Murals for the Movement, a public art initiative showcasing and amplifying Black, Indigenous and People of Color (BIPOC) artists. Visitors can now view new work by Sophia Dawson, Cey Adams and Marka27 at several locations across the DUMBO neighbourhood of Brooklyn.
Murals for the Movement was started by Street Theory during the summer of 2020, Murals for the Movement was born as a response to police brutality and is intended as a way to rebuild communities across multiple cities with uplifting large-scale murals and public art by Black Artists and Artists of Colour.
Through grassroots fundraising, Street Theory installed 10 pieces of large-scale public art in Boston and New York, worked with more than a dozen BIPOC artists, muralists, and photographers from Minneapolis, Boston, New York and Los Angeles.
Artist CEY ADAMS mural was titled “LOVE” and can be found on Prospect + Adams St.
“My LOVE murals are designed to encourage the viewer to think and see beyond the surface. The work inspires examination and positive conversation. The images, graphic shapes and vivid colors relate to the complexity of our diverse community.” Cey Adams
Artist SOPHIA DAWSON is titled “Standing In The Gap” and is on Front St. between Pearl St. & Adams St.
“The concept stems from the necessity to acknowledge the legacy of the generation that came before us that fought for our rights and freedom as we continue to contend for the destiny we deserve. It also speaks to the importance of spiritual warfare and how a battle must be won spiritually before it is won physically. The background will incorporate a color bars theme and use of the ginkgo African fabric for my cultural pattern that will appear throughout the mural.” Sophia Dawson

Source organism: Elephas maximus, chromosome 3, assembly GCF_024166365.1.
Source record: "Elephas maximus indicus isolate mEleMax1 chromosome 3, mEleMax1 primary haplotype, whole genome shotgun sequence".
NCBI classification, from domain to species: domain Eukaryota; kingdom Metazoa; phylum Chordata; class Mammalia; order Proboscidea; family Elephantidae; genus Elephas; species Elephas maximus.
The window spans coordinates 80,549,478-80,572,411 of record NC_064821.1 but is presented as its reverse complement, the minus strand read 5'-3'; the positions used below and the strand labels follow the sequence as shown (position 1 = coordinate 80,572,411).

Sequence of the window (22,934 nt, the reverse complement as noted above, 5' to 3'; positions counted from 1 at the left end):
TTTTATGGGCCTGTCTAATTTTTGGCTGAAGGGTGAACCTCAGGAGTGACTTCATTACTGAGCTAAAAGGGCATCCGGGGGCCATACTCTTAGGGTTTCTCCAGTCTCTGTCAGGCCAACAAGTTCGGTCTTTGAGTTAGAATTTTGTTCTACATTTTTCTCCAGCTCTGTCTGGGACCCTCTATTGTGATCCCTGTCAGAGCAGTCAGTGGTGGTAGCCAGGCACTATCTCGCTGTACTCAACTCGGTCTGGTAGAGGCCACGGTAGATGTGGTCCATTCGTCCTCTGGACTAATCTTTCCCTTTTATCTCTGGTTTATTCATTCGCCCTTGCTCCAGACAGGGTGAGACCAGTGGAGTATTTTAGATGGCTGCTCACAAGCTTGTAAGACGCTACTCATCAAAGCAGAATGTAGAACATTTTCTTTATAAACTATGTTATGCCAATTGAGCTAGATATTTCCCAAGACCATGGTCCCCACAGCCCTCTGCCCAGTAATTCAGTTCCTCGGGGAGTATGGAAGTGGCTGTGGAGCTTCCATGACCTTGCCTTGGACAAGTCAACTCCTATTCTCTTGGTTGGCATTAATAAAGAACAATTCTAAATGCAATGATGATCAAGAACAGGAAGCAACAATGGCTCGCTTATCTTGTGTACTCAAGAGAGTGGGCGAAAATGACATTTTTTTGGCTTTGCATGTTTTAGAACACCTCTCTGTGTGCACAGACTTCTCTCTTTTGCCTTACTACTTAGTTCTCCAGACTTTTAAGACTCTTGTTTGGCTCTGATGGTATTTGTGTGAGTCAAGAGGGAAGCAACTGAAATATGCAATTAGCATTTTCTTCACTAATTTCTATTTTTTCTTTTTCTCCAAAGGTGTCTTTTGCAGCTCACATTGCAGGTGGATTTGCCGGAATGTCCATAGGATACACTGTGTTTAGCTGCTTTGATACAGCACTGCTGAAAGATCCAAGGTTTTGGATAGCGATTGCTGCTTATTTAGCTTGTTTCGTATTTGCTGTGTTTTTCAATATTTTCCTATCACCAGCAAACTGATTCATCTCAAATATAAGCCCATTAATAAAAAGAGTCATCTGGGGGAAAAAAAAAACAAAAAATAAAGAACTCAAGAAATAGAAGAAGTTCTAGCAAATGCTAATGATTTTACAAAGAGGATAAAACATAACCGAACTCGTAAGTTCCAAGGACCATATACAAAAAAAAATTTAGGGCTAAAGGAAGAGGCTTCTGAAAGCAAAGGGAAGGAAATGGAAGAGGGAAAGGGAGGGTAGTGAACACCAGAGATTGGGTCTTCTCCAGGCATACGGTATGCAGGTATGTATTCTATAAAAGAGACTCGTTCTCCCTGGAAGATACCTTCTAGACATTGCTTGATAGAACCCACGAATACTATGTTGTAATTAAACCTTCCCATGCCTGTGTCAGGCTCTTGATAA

Artist VICTOR ‘MARKA27’ QUINONEZ mural is titled “Back to the Essence, Brooklyn” and can be found on 195 Gold Street.
“This mural celebrates the African Diaspora and contemporary Afro-Futurism. The two strong females are a symbol of strength, black pride and beauty. The multi-cultural patterns are inspired by African mud cloth. The “Neo Indigenous” patterns are original and created by Marka27. The tropical background, bold colors, and nature all tie back to the motherland Africa with flowers, plants, and animals native to Africa.” Marka27
“In many of these cities, our murals have served as backdrops during massive protests as reminders of the beauty, hope and justice that we are all striving for.,The DRI goals help us to continue supporting Black Artists and Artists of Color as pivotal to the re-imagining of more diverse, multicultural, and tolerant cities, neighbourhoods, and communities.” Liza Quinonez Street Theory co-founder and Murals for the Movement creator
This project was funded by Downtown Brooklyn Partnership (DBP) and DUMBO Improvement District (Dumbo) utilising NYCDOT property and will be on display through the Spring.
Photo credit Tost Films / Street Theory